If you think you’re ready to get started on this work, start by introducing yourself to someone who works there.

“It’s a great starting point,” says Jenkins. “Once you are connected to someone, let that person guide you through the process of how things work.” Facility staff are more likely to be receptive to introducing a supplemental program, like a book club, if a fellow staff member advocates for it.

“The best advocacy comes when you cross that hump of getting it started,” Ogawa says. “Once you get that momentum and introduction built, then you find the challenges become less and less. All of us who do this type of work do it because we want to serve kids no matter what part we play. Sometimes it’s about getting through those logistical hurdles to get others on board.”

4. Relationships are key

Once you form a relationship with a staff member, keep them as your primary contact. “Be comfortable enough to ask your contact as many questions as possible,” Jenkins says, “especially about specific rules.” Jenkins recalls an early experience at the facility when she went in for handshakes not realizing that it’s against the rules for students to touch. Mistakes like this can be avoided if questions are asked ahead of time, but also know that fumbles will happen and don’t take it personally.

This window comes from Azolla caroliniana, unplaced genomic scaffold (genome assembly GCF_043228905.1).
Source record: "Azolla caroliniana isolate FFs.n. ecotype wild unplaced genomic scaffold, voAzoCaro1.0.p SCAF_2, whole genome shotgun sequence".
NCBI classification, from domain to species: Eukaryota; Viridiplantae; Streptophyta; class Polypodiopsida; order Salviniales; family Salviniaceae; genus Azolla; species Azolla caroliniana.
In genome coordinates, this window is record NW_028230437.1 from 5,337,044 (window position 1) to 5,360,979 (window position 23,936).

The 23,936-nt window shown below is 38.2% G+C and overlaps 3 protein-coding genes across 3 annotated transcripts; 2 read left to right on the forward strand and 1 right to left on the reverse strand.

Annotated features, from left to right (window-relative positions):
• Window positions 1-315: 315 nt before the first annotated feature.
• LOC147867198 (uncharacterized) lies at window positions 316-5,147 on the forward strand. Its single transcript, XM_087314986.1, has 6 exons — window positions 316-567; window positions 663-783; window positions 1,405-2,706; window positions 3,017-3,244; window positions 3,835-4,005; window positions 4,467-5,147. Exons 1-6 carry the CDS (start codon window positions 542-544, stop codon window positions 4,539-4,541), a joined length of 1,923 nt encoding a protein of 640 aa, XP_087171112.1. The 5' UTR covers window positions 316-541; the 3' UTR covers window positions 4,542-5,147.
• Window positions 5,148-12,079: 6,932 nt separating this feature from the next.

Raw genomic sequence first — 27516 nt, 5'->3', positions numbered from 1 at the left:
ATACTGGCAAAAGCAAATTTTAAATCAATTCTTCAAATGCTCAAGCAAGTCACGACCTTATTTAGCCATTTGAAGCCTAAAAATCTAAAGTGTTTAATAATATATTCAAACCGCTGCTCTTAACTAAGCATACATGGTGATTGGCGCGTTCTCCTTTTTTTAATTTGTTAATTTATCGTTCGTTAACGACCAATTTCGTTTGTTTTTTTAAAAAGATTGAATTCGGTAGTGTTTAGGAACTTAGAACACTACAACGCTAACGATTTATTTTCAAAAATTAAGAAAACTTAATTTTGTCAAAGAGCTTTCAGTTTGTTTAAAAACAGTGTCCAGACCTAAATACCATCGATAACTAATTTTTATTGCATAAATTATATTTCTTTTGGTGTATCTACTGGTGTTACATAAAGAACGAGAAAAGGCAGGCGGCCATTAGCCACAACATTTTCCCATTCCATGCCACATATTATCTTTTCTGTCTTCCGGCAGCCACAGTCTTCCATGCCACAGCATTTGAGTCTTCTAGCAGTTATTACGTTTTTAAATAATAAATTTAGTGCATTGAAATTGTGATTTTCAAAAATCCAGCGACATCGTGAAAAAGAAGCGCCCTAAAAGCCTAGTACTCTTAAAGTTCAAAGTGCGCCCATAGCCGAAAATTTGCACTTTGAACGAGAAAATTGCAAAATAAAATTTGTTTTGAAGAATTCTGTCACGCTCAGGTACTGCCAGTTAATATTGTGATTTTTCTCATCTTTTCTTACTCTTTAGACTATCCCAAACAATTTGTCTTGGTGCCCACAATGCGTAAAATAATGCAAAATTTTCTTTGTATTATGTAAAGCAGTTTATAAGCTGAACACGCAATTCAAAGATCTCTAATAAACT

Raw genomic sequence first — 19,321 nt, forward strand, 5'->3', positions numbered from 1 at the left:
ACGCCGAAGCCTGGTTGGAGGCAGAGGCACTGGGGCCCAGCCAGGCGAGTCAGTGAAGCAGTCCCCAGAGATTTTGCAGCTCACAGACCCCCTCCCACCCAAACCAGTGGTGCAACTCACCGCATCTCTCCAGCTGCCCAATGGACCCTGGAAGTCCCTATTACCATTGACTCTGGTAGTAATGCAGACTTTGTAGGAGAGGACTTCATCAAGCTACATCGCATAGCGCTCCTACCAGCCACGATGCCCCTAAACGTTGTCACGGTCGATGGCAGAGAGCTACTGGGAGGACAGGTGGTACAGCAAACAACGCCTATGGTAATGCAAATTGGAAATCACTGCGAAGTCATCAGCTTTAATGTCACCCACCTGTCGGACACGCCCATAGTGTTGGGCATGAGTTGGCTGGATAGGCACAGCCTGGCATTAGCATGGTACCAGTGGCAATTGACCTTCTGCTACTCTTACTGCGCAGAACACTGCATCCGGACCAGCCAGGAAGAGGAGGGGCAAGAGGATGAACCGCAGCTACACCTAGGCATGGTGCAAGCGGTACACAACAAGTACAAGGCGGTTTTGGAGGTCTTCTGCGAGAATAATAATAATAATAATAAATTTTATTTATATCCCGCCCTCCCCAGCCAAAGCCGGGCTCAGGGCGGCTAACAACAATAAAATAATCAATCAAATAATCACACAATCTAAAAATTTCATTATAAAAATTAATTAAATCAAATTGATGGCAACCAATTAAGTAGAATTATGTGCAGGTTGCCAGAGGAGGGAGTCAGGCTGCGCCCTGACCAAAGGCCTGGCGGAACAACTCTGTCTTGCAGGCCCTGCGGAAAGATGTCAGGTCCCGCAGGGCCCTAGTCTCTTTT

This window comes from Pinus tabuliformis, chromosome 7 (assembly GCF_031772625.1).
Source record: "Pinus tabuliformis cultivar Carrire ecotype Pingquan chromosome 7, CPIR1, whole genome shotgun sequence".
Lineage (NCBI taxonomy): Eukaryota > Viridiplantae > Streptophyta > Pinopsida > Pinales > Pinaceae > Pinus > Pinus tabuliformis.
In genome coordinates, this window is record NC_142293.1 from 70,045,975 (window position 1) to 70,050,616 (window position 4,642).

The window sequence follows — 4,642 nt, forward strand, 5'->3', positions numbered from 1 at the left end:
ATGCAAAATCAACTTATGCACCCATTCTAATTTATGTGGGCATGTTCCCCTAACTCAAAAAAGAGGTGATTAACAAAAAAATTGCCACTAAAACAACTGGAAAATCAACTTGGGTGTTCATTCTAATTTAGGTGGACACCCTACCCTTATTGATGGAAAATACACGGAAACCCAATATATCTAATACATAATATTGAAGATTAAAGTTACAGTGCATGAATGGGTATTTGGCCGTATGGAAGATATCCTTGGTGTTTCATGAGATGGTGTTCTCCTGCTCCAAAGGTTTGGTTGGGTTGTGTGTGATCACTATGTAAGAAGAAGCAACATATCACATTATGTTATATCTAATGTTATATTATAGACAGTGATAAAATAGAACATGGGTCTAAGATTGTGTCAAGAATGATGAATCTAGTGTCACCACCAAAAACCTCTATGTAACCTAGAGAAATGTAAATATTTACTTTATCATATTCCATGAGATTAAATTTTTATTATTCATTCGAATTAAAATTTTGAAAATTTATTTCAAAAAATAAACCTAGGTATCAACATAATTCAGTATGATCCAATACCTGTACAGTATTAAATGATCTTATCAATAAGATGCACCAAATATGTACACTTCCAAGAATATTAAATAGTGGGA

It’s also important to know that every facility has its own unique culture, and this can be seen through the relationships between probation staff and school staff. Joe Hammond, principal of the Alice M. Worsley School, says that crafting relationships with staff is important.

At the Worsley School, there is already a strong culture of reading, but if you want to enter a facility that might not have that foundation built, be ready to do more advocating. Hammond says, “When a facility might not have a good relationship between its school and probation staff, getting an outside ask approved, like a book club or another supplemental program, might be tough.”

If you can successfully start a program, work on building relationships with probation staff to ensure collaboration is always there.